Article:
# sines and cosines law

Can we apply the sines and cosines law on the external angles of triangle ?

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This answer assumes a triangle with angles $A, B, C$ with sides $a,b,c$.
Law of sines states that $$\frac{\sin A}{a} = \frac{\sin B}{b} = \frac{\sin C}{c}$$ Knowing the external angle is $\pi - \gamma$ if the angle is $\gamma$, $\sin(\pi-\gamma) = \sin \gamma$ because in the unit circle, you are merely reflecting the point on the circle over the y-axis and the sine value represents the $y$ value of the point, so the $y$ value will remain the same.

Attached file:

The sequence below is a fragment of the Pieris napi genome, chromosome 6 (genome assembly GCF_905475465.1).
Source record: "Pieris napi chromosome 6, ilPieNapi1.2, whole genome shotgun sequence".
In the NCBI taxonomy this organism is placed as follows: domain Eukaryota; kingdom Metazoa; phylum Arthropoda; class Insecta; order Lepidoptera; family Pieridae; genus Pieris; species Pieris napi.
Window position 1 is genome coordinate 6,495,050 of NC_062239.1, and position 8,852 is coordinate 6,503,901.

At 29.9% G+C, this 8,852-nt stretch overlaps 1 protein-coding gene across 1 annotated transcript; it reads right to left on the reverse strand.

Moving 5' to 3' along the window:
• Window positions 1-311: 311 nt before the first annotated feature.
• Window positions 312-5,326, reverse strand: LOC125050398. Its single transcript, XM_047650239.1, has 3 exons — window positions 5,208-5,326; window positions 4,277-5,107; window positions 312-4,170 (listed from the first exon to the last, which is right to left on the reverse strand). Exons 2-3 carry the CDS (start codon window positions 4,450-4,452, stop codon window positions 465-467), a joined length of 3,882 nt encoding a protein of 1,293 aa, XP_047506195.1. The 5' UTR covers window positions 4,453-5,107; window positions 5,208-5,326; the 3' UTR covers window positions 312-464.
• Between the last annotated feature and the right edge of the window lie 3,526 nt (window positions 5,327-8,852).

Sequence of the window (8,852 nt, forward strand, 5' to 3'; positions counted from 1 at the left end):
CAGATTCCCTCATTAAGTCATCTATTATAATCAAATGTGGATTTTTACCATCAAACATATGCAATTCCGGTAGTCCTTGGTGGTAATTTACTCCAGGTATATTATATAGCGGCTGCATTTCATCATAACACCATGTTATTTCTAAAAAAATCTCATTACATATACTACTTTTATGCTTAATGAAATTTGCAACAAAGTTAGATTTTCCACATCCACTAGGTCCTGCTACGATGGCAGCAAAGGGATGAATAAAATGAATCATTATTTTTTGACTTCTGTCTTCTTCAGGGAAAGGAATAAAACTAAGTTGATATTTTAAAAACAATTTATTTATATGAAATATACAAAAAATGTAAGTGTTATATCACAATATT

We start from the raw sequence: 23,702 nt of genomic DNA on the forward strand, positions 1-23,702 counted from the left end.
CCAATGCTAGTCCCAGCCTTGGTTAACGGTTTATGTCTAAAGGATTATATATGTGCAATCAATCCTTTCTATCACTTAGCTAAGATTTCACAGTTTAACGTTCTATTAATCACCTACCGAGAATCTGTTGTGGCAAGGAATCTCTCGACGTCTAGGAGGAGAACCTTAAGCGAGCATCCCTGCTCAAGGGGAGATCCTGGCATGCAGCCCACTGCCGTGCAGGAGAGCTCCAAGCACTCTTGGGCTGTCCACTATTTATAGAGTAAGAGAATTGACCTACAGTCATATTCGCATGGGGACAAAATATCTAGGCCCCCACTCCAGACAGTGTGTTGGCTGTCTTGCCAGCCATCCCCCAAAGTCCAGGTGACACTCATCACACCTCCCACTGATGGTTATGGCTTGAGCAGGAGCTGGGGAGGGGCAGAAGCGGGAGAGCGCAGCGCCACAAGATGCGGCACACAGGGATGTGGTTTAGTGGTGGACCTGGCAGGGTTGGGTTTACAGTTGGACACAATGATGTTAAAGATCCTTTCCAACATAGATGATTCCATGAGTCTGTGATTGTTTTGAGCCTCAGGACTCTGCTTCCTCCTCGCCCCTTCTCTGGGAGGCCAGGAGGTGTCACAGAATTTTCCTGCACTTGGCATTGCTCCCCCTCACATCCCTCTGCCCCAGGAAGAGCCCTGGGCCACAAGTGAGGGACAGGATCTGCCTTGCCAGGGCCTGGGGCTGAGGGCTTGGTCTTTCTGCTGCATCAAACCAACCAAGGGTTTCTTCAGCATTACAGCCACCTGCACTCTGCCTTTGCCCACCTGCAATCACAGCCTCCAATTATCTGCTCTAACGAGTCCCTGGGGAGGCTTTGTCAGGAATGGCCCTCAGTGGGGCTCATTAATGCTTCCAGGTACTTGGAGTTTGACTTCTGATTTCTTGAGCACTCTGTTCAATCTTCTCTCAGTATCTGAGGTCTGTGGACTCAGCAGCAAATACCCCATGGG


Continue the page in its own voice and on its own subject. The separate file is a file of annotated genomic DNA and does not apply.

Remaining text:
(Also, $\sin(\pi-\gamma) = \sin\pi \cos \gamma - \cos \pi \sin \gamma = \sin \gamma$), so $$\frac{\sin A}{a} = \frac{\sin B}{b} = \frac{\sin C}{c} = \frac{\sin (\pi -A)}{a} = \frac{\sin (\pi -B)}{b} = \frac{\sin(\pi - C)}{c}$$
The law of cosines state that $$c^2=a^2+b^2-2ab\cos\gamma \Longrightarrow \cos \gamma = \frac{a^2 + b^2 - c^2}{2ab}$$ But $\cos(\pi-\gamma) = -\cos\gamma$ for pretty much the same reasons I used for the sine above. So if you are using external angles, the law of cosines will not work. However, if $\pi - \gamma$ is the external angle, then $$c^2=a^2+b^2+2ab\cos(\pi-\gamma) \Longrightarrow \cos(\pi- \gamma) = -\frac{a^2 + b^2 - c^2}{2ab}$$.